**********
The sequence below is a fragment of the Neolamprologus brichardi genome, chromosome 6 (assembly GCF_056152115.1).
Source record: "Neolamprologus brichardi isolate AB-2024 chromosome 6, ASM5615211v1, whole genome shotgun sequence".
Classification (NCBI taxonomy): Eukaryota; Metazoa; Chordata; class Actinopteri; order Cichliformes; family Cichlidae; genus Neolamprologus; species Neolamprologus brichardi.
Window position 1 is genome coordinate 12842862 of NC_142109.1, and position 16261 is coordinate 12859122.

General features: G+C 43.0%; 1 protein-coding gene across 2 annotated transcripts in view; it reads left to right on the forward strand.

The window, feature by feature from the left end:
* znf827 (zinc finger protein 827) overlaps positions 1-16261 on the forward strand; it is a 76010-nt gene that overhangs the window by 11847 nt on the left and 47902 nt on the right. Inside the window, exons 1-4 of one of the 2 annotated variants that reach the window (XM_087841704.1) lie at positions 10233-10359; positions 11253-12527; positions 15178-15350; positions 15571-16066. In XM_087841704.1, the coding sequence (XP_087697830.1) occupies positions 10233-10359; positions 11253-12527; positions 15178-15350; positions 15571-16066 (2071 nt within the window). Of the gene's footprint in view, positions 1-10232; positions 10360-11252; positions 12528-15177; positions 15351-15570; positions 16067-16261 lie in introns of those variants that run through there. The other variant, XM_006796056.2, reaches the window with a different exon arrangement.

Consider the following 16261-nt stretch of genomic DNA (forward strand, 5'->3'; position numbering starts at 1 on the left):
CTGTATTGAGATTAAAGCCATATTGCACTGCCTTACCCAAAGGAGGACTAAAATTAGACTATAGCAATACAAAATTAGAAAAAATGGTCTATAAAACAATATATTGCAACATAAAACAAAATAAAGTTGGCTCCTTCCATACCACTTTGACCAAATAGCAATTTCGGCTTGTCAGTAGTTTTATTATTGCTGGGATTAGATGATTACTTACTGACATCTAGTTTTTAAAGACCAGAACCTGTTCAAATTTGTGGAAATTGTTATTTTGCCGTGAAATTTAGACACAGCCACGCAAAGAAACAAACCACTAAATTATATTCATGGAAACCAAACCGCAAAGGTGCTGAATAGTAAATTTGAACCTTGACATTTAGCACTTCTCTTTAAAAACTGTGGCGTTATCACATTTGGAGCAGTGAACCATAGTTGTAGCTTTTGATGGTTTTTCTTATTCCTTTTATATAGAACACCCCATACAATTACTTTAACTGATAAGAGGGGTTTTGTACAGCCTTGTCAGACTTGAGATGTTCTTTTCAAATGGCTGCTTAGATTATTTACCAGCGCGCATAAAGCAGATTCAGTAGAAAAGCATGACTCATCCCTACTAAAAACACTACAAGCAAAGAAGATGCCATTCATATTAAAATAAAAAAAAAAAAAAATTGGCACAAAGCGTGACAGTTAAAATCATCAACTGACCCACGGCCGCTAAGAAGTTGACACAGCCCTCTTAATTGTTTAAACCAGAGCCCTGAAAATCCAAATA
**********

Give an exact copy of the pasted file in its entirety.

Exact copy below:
The sequence below is a fragment of the Neolamprologus brichardi genome, chromosome 6 (assembly GCF_056152115.1).
Source record: "Neolamprologus brichardi isolate AB-2024 chromosome 6, ASM5615211v1, whole genome shotgun sequence".
Classification (NCBI taxonomy): Eukaryota; Metazoa; Chordata; class Actinopteri; order Cichliformes; family Cichlidae; genus Neolamprologus; species Neolamprologus brichardi.
Window position 1 is genome coordinate 12842862 of NC_142109.1, and position 16261 is coordinate 12859122.

General features: G+C 43.0%; 1 protein-coding gene across 2 annotated transcripts in view; it reads left to right on the forward strand.

The window, feature by feature from the left end:
* znf827 (zinc finger protein 827) overlaps positions 1-16261 on the forward strand; it is a 76010-nt gene that overhangs the window by 11847 nt on the left and 47902 nt on the right. Inside the window, exons 1-4 of one of the 2 annotated variants that reach the window (XM_087841704.1) lie at positions 10233-10359; positions 11253-12527; positions 15178-15350; positions 15571-16066. In XM_087841704.1, the coding sequence (XP_087697830.1) occupies positions 10233-10359; positions 11253-12527; positions 15178-15350; positions 15571-16066 (2071 nt within the window). Of the gene's footprint in view, positions 1-10232; positions 10360-11252; positions 12528-15177; positions 15351-15570; positions 16067-16261 lie in introns of those variants that run through there. The other variant, XM_006796056.2, reaches the window with a different exon arrangement.

Consider the following 16261-nt stretch of genomic DNA (forward strand, 5'->3'; position numbering starts at 1 on the left):
CTGTATTGAGATTAAAGCCATATTGCACTGCCTTACCCAAAGGAGGACTAAAATTAGACTATAGCAATACAAAATTAGAAAAAATGGTCTATAAAACAATATATTGCAACATAAAACAAAATAAAGTTGGCTCCTTCCATACCACTTTGACCAAATAGCAATTTCGGCTTGTCAGTAGTTTTATTATTGCTGGGATTAGATGATTACTTACTGACATCTAGTTTTTAAAGACCAGAACCTGTTCAAATTTGTGGAAATTGTTATTTTGCCGTGAAATTTAGACACAGCCACGCAAAGAAACAAACCACTAAATTATATTCATGGAAACCAAACCGCAAAGGTGCTGAATAGTAAATTTGAACCTTGACATTTAGCACTTCTCTTTAAAAACTGTGGCGTTATCACATTTGGAGCAGTGAACCATAGTTGTAGCTTTTGATGGTTTTTCTTATTCCTTTTATATAGAACACCCCATACAATTACTTTAACTGATAAGAGGGGTTTTGTACAGCCTTGTCAGACTTGAGATGTTCTTTTCAAATGGCTGCTTAGATTATTTACCAGCGCGCATAAAGCAGATTCAGTAGAAAAGCATGACTCATCCCTACTAAAAACACTACAAGCAAAGAAGATGCCATTCATATTAAAATAAAAAAAAAAAAAAATTGGCACAAAGCGTGACAGTTAAAATCATCAACTGACCCACGGCCGCTAAGAAGTTGACACAGCCCTCTTAATTGTTTAAACCAGAGCCCTGAAAATCCAAATA